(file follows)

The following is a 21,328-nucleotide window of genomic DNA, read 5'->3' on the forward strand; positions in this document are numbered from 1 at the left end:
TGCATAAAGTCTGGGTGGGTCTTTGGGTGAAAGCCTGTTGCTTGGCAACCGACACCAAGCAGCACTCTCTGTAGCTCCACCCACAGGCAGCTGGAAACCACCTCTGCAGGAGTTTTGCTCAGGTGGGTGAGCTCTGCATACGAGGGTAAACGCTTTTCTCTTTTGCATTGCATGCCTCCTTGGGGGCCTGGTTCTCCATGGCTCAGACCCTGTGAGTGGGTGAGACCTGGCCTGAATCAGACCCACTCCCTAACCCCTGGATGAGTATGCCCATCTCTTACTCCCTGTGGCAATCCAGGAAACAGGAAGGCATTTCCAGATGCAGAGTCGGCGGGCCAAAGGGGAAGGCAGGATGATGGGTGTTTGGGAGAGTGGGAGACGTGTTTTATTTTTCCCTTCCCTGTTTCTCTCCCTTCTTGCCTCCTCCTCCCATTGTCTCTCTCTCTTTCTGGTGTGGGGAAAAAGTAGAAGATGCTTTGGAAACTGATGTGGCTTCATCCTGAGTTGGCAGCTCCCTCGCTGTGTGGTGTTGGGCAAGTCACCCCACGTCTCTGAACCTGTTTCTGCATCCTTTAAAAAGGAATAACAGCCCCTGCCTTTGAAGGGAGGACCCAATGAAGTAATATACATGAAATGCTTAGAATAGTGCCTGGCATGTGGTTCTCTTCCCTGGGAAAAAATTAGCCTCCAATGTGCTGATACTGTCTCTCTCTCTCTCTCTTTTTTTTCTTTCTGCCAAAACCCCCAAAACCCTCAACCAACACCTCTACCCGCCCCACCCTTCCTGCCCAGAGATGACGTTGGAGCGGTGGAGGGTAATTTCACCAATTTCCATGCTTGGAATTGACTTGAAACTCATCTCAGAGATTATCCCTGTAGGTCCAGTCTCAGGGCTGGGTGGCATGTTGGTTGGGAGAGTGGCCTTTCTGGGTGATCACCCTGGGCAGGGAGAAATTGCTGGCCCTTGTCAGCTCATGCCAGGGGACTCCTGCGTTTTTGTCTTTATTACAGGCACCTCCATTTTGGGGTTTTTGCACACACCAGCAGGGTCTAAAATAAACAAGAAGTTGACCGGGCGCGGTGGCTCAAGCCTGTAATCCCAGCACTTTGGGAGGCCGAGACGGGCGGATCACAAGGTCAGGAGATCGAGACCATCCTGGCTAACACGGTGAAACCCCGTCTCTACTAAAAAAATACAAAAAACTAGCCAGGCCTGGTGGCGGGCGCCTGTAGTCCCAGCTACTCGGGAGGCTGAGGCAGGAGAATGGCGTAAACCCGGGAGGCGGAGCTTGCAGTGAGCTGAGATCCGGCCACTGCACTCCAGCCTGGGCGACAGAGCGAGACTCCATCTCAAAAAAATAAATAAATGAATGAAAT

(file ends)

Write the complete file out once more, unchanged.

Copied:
The following is a 21,328-nucleotide window of genomic DNA, read 5'->3' on the forward strand; positions in this document are numbered from 1 at the left end:
TGCATAAAGTCTGGGTGGGTCTTTGGGTGAAAGCCTGTTGCTTGGCAACCGACACCAAGCAGCACTCTCTGTAGCTCCACCCACAGGCAGCTGGAAACCACCTCTGCAGGAGTTTTGCTCAGGTGGGTGAGCTCTGCATACGAGGGTAAACGCTTTTCTCTTTTGCATTGCATGCCTCCTTGGGGGCCTGGTTCTCCATGGCTCAGACCCTGTGAGTGGGTGAGACCTGGCCTGAATCAGACCCACTCCCTAACCCCTGGATGAGTATGCCCATCTCTTACTCCCTGTGGCAATCCAGGAAACAGGAAGGCATTTCCAGATGCAGAGTCGGCGGGCCAAAGGGGAAGGCAGGATGATGGGTGTTTGGGAGAGTGGGAGACGTGTTTTATTTTTCCCTTCCCTGTTTCTCTCCCTTCTTGCCTCCTCCTCCCATTGTCTCTCTCTCTTTCTGGTGTGGGGAAAAAGTAGAAGATGCTTTGGAAACTGATGTGGCTTCATCCTGAGTTGGCAGCTCCCTCGCTGTGTGGTGTTGGGCAAGTCACCCCACGTCTCTGAACCTGTTTCTGCATCCTTTAAAAAGGAATAACAGCCCCTGCCTTTGAAGGGAGGACCCAATGAAGTAATATACATGAAATGCTTAGAATAGTGCCTGGCATGTGGTTCTCTTCCCTGGGAAAAAATTAGCCTCCAATGTGCTGATACTGTCTCTCTCTCTCTCTCTTTTTTTTCTTTCTGCCAAAACCCCCAAAACCCTCAACCAACACCTCTACCCGCCCCACCCTTCCTGCCCAGAGATGACGTTGGAGCGGTGGAGGGTAATTTCACCAATTTCCATGCTTGGAATTGACTTGAAACTCATCTCAGAGATTATCCCTGTAGGTCCAGTCTCAGGGCTGGGTGGCATGTTGGTTGGGAGAGTGGCCTTTCTGGGTGATCACCCTGGGCAGGGAGAAATTGCTGGCCCTTGTCAGCTCATGCCAGGGGACTCCTGCGTTTTTGTCTTTATTACAGGCACCTCCATTTTGGGGTTTTTGCACACACCAGCAGGGTCTAAAATAAACAAGAAGTTGACCGGGCGCGGTGGCTCAAGCCTGTAATCCCAGCACTTTGGGAGGCCGAGACGGGCGGATCACAAGGTCAGGAGATCGAGACCATCCTGGCTAACACGGTGAAACCCCGTCTCTACTAAAAAAATACAAAAAACTAGCCAGGCCTGGTGGCGGGCGCCTGTAGTCCCAGCTACTCGGGAGGCTGAGGCAGGAGAATGGCGTAAACCCGGGAGGCGGAGCTTGCAGTGAGCTGAGATCCGGCCACTGCACTCCAGCCTGGGCGACAGAGCGAGACTCCATCTCAAAAAAATAAATAAATGAATGAAAT